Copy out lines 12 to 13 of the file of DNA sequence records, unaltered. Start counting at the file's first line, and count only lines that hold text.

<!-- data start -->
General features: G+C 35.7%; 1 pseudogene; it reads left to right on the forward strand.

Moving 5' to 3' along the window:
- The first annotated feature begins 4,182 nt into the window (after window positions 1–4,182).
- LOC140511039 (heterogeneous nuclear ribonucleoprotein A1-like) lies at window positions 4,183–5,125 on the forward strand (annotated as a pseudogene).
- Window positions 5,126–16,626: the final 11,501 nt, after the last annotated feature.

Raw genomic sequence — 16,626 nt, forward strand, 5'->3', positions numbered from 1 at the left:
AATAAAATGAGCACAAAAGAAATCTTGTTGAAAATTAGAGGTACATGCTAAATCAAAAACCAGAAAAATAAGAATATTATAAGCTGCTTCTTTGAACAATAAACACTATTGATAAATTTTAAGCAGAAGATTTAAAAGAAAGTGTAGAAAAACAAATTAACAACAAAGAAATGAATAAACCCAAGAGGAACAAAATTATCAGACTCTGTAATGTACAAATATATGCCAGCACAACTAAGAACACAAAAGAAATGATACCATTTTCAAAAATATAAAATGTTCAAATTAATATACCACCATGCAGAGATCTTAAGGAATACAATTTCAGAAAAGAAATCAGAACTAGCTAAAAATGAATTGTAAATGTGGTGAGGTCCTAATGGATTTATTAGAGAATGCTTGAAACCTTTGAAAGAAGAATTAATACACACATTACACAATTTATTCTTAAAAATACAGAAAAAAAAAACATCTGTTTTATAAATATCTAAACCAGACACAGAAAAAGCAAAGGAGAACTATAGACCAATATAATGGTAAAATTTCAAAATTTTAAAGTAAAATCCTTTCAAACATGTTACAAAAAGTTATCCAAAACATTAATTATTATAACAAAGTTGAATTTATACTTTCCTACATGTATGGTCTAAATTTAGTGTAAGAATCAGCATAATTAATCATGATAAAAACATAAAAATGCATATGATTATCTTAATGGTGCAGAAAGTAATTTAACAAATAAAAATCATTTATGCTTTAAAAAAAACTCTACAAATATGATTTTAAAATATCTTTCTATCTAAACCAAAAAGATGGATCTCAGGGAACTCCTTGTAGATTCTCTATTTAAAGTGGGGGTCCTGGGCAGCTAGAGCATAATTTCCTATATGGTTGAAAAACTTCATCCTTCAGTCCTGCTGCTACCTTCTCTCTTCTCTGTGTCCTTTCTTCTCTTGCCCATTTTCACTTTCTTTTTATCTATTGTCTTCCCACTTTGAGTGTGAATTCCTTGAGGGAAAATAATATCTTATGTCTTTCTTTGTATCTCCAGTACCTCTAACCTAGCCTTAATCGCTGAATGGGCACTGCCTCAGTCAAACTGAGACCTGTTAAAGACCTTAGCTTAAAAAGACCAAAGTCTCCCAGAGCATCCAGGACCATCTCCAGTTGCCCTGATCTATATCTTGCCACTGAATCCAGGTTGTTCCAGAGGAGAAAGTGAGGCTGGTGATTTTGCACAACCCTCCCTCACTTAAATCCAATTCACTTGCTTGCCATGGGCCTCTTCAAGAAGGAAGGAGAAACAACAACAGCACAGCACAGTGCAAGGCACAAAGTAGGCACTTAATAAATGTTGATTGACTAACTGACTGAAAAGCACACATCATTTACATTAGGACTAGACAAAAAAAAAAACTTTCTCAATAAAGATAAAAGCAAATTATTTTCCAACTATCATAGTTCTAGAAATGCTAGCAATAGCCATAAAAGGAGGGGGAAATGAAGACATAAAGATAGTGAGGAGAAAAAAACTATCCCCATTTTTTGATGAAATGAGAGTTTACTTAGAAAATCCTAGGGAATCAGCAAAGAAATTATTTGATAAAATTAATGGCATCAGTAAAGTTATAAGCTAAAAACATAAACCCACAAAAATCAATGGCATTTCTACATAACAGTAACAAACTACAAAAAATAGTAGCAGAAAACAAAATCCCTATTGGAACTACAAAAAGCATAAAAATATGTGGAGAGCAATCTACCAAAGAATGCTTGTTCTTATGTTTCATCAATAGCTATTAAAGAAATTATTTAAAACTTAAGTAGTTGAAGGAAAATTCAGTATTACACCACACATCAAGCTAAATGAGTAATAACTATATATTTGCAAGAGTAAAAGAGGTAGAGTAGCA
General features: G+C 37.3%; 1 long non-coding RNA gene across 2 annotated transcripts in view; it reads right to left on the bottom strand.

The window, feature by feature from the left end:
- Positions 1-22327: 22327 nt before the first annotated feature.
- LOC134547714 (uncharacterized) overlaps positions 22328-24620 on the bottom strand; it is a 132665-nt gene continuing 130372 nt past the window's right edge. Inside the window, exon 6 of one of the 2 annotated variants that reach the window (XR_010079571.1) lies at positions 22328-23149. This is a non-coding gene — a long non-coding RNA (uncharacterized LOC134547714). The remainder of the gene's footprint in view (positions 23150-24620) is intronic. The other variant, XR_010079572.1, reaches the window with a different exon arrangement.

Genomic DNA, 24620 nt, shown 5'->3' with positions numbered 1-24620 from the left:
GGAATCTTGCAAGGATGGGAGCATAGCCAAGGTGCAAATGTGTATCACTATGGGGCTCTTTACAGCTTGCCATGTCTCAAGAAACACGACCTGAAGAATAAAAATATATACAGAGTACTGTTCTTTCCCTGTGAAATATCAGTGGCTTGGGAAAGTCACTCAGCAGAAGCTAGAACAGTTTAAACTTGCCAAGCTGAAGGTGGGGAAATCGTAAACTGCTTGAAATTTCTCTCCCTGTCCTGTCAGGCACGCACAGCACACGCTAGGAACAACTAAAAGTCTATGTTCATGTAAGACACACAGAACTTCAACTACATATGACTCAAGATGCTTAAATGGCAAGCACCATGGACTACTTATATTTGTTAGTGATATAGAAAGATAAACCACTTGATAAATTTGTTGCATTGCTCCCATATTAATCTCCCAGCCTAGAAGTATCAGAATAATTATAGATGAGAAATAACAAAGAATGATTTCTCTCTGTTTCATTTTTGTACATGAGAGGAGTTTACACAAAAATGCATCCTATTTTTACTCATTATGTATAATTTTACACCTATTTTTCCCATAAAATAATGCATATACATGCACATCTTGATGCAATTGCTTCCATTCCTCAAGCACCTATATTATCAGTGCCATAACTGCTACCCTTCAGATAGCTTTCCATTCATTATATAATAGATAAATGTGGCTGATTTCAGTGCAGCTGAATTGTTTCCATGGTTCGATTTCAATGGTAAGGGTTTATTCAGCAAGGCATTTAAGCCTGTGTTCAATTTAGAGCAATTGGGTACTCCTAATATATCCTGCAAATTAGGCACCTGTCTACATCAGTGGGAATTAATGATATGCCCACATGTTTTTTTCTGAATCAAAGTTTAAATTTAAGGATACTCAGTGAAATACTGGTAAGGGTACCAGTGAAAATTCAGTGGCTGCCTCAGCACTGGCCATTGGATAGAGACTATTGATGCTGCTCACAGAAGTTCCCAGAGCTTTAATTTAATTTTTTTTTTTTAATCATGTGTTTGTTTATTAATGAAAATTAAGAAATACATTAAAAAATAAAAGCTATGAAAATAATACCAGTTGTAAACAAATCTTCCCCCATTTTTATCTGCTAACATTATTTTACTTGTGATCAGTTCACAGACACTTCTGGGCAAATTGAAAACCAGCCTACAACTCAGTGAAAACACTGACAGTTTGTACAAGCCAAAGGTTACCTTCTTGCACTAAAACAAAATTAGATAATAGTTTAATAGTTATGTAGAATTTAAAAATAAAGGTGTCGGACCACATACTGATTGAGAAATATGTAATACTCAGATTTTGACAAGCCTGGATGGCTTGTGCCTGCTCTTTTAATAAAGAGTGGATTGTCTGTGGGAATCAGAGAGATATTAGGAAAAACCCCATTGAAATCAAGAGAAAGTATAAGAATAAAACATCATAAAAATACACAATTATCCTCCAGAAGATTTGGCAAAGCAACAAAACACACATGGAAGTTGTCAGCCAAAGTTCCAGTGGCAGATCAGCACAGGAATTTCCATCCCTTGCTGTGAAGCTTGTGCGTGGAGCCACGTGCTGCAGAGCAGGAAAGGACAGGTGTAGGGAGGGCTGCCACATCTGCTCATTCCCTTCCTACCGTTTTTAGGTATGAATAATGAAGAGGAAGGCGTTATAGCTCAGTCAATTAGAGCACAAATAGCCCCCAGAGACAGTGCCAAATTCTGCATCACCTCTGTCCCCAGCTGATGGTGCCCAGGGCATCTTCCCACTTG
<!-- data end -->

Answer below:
Genomic DNA, 24620 nt, shown 5'->3' with positions numbered 1-24620 from the left:
GGAATCTTGCAAGGATGGGAGCATAGCCAAGGTGCAAATGTGTATCACTATGGGGCTCTTTACAGCTTGCCATGTCTCAAGAAACACGACCTGAAGAATAAAAATATATACAGAGTACTGTTCTTTCCCTGTGAAATATCAGTGGCTTGGGAAAGTCACTCAGCAGAAGCTAGAACAGTTTAAACTTGCCAAGCTGAAGGTGGGGAAATCGTAAACTGCTTGAAATTTCTCTCCCTGTCCTGTCAGGCACGCACAGCACACGCTAGGAACAACTAAAAGTCTATGTTCATGTAAGACACACAGAACTTCAACTACATATGACTCAAGATGCTTAAATGGCAAGCACCATGGACTACTTATATTTGTTAGTGATATAGAAAGATAAACCACTTGATAAATTTGTTGCATTGCTCCCATATTAATCTCCCAGCCTAGAAGTATCAGAATAATTATAGATGAGAAATAACAAAGAATGATTTCTCTCTGTTTCATTTTTGTACATGAGAGGAGTTTACACAAAAATGCATCCTATTTTTACTCATTATGTATAATTTTACACCTATTTTTCCCATAAAATAATGCATATACATGCACATCTTGATGCAATTGCTTCCATTCCTCAAGCACCTATATTATCAGTGCCATAACTGCTACCCTTCAGATAGCTTTCCATTCATTATATAATAGATAAATGTGGCTGATTTCAGTGCAGCTGAATTGTTTCCATGGTTCGATTTCAATGGTAAGGGTTTATTCAGCAAGGCATTTAAGCCTGTGTTCAATTTAGAGCAATTGGGTACTCCTAATATATCCTGCAAATTAGGCACCTGTCTACATCAGTGGGAATTAATGATATGCCCACATGTTTTTTTCTGAATCAAAGTTTAAATTTAAGGATACTCAGTGAAATACTGGTAAGGGTACCAGTGAAAATTCAGTGGCTGCCTCAGCACTGGCCATTGGATAGAGACTATTGATGCTGCTCACAGAAGTTCCCAGAGCTTTAATTTAATTTTTTTTTTTTAATCATGTGTTTGTTTATTAATGAAAATTAAGAAATACATTAAAAAATAAAAGCTATGAAAATAATACCAGTTGTAAACAAATCTTCCCCCATTTTTATCTGCTAACATTATTTTACTTGTGATCAGTTCACAGACACTTCTGGGCAAATTGAAAACCAGCCTACAACTCAGTGAAAACACTGACAGTTTGTACAAGCCAAAGGTTACCTTCTTGCACTAAAACAAAATTAGATAATAGTTTAATAGTTATGTAGAATTTAAAAATAAAGGTGTCGGACCACATACTGATTGAGAAATATGTAATACTCAGATTTTGACAAGCCTGGATGGCTTGTGCCTGCTCTTTTAATAAAGAGTGGATTGTCTGTGGGAATCAGAGAGATATTAGGAAAAACCCCATTGAAATCAAGAGAAAGTATAAGAATAAAACATCATAAAAATACACAATTATCCTCCAGAAGATTTGGCAAAGCAACAAAACACACATGGAAGTTGTCAGCCAAAGTTCCAGTGGCAGATCAGCACAGGAATTTCCATCCCTTGCTGTGAAGCTTGTGCGTGGAGCCACGTGCTGCAGAGCAGGAAAGGACAGGTGTAGGGAGGGCTGCCACATCTGCTCATTCCCTTCCTACCGTTTTTAGGTATGAATAATGAAGAGGAAGGCGTTATAGCTCAGTCAATTAGAGCACAAATAGCCCCCAGAGACAGTGCCAAATTCTGCATCACCTCTGTCCCCAGCTGATGGTGCCCAGGGCATCTTCCCACTTG